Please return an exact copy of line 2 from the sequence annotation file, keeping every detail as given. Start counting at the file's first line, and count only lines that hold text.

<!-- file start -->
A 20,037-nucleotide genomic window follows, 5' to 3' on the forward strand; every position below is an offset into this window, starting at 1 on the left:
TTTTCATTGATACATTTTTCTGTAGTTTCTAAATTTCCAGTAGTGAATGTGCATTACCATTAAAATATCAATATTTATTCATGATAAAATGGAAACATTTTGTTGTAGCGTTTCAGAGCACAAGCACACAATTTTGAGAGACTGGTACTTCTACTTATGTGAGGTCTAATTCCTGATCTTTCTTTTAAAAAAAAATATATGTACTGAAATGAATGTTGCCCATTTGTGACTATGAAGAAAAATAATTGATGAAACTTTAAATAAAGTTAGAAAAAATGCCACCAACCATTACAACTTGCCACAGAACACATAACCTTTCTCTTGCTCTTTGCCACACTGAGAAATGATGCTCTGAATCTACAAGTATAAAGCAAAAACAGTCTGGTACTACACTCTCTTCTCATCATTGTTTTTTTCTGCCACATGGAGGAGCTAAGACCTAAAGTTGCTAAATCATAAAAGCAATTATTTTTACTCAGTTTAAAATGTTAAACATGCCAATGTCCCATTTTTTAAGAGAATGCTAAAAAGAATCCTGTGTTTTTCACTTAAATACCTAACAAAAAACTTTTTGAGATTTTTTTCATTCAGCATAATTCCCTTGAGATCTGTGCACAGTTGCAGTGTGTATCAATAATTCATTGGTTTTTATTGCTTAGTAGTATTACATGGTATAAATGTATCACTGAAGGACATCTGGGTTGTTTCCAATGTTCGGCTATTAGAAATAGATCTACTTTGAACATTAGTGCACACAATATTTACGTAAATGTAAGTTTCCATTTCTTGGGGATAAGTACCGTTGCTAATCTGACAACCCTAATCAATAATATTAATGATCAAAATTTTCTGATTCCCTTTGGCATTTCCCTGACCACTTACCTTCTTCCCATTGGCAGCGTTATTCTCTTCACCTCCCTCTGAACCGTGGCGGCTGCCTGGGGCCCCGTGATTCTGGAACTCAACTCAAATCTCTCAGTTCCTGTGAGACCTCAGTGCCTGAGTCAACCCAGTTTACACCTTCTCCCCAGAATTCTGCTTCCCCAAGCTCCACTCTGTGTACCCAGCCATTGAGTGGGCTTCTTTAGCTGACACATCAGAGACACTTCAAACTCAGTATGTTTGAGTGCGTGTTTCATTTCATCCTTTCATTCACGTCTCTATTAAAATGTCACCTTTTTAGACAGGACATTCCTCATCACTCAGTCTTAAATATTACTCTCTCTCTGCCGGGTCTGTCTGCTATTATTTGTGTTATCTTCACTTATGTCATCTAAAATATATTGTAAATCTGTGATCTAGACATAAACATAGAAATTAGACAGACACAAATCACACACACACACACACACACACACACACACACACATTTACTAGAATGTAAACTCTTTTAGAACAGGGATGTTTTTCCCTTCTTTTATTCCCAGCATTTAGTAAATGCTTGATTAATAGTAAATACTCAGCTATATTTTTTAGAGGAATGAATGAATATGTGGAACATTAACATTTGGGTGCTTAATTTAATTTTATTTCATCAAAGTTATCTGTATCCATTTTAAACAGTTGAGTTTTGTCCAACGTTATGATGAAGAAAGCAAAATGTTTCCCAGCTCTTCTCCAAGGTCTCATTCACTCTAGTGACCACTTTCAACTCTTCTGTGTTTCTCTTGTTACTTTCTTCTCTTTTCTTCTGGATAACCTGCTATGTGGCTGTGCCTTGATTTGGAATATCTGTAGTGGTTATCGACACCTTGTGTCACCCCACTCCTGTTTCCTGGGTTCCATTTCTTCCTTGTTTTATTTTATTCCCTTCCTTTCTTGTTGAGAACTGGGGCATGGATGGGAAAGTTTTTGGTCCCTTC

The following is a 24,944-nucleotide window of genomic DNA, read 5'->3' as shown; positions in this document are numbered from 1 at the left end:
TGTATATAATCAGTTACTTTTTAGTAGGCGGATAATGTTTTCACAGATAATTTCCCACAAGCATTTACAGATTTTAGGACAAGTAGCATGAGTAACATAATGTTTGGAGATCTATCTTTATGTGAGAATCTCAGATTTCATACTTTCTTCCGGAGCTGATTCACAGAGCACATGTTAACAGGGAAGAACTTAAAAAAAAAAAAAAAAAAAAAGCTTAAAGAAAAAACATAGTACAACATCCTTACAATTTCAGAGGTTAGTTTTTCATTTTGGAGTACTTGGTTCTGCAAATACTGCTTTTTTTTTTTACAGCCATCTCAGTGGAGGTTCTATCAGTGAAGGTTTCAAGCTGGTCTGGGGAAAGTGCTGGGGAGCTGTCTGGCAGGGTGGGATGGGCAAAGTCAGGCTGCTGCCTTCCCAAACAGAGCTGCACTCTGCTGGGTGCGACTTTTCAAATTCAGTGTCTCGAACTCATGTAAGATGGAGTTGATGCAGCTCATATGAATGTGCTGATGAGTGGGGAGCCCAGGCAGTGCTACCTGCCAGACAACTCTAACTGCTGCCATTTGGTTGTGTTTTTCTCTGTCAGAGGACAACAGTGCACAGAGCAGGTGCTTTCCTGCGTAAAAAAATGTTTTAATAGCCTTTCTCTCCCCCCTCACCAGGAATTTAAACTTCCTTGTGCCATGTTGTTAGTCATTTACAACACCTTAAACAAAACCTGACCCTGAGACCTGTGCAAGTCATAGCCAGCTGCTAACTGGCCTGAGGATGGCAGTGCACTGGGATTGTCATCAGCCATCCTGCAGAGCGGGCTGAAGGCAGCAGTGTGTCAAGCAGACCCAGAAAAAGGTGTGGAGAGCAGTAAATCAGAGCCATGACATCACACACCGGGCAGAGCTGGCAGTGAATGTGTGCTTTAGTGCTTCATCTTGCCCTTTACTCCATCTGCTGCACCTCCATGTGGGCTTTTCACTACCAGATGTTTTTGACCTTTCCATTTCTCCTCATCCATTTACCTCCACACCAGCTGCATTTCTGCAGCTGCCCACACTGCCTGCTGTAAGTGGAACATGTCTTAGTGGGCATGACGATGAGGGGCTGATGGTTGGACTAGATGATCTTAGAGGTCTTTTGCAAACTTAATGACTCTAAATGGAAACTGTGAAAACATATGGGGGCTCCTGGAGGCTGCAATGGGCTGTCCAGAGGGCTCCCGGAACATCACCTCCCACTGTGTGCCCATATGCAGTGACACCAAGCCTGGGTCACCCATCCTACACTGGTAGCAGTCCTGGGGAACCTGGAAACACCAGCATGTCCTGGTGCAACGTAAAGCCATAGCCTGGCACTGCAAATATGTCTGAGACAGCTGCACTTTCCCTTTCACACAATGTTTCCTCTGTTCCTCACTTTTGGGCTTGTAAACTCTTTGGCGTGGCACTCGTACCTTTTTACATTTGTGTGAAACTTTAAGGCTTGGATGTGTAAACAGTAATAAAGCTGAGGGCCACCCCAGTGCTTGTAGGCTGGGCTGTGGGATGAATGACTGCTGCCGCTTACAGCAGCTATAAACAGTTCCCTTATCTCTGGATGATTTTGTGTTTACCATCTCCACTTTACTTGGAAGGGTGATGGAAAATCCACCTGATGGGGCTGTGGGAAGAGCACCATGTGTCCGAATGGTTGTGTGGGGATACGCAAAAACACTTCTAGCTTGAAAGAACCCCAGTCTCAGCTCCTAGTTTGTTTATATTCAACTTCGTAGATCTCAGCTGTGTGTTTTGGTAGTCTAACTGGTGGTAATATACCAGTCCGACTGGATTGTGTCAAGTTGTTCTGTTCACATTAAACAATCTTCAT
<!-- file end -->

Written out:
TTTTCATTGATACATTTTTCTGTAGTTTCTAAATTTCCAGTAGTGAATGTGCATTACCATTAAAATATCAATATTTATTCATGATAAAATGGAAACATTTTGTTGTAGCGTTTCAGAGCACAAGCACACAATTTTGAGAGACTGGTACTTCTACTTATGTGAGGTCTAATTCCTGATCTTTCTTTTAAAAAAAAATATATGTACTGAAATGAATGTTGCCCATTTGTGACTATGAAGAAAAATAATTGATGAAACTTTAAATAAAGTTAGAAAAAATGCCACCAACCATTACAACTTGCCACAGAACACATAACCTTTCTCTTGCTCTTTGCCACACTGAGAAATGATGCTCTGAATCTACAAGTATAAAGCAAAAACAGTCTGGTACTACACTCTCTTCTCATCATTGTTTTTTTCTGCCACATGGAGGAGCTAAGACCTAAAGTTGCTAAATCATAAAAGCAATTATTTTTACTCAGTTTAAAATGTTAAACATGCCAATGTCCCATTTTTTAAGAGAATGCTAAAAAGAATCCTGTGTTTTTCACTTAAATACCTAACAAAAAACTTTTTGAGATTTTTTTCATTCAGCATAATTCCCTTGAGATCTGTGCACAGTTGCAGTGTGTATCAATAATTCATTGGTTTTTATTGCTTAGTAGTATTACATGGTATAAATGTATCACTGAAGGACATCTGGGTTGTTTCCAATGTTCGGCTATTAGAAATAGATCTACTTTGAACATTAGTGCACACAATATTTACGTAAATGTAAGTTTCCATTTCTTGGGGATAAGTACCGTTGCTAATCTGACAACCCTAATCAATAATATTAATGATCAAAATTTTCTGATTCCCTTTGGCATTTCCCTGACCACTTACCTTCTTCCCATTGGCAGCGTTATTCTCTTCACCTCCCTCTGAACCGTGGCGGCTGCCTGGGGCCCCGTGATTCTGGAACTCAACTCAAATCTCTCAGTTCCTGTGAGACCTCAGTGCCTGAGTCAACCCAGTTTACACCTTCTCCCCAGAATTCTGCTTCCCCAAGCTCCACTCTGTGTACCCAGCCATTGAGTGGGCTTCTTTAGCTGACACATCAGAGACACTTCAAACTCAGTATGTTTGAGTGCGTGTTTCATTTCATCCTTTCATTCACGTCTCTATTAAAATGTCACCTTTTTAGACAGGACATTCCTCATCACTCAGTCTTAAATATTACTCTCTCTCTGCCGGGTCTGTCTGCTATTATTTGTGTTATCTTCACTTATGTCATCTAAAATATATTGTAAATCTGTGATCTAGACATAAACATAGAAATTAGACAGACACAAATCACACACACACACACACACACACACACACACACACATTTACTAGAATGTAAACTCTTTTAGAACAGGGATGTTTTTCCCTTCTTTTATTCCCAGCATTTAGTAAATGCTTGATTAATAGTAAATACTCAGCTATATTTTTTAGAGGAATGAATGAATATGTGGAACATTAACATTTGGGTGCTTAATTTAATTTTATTTCATCAAAGTTATCTGTATCCATTTTAAACAGTTGAGTTTTGTCCAACGTTATGATGAAGAAAGCAAAATGTTTCCCAGCTCTTCTCCAAGGTCTCATTCACTCTAGTGACCACTTTCAACTCTTCTGTGTTTCTCTTGTTACTTTCTTCTCTTTTCTTCTGGATAACCTGCTATGTGGCTGTGCCTTGATTTGGAATATCTGTAGTGGTTATCGACACCTTGTGTCACCCCACTCCTGTTTCCTGGGTTCCATTTCTTCCTTGTTTTATTTTATTCCCTTCCTTTCTTGTTGAGAACTGGGGCATGGATGGGAAAGTTTTTGGTCCCTTC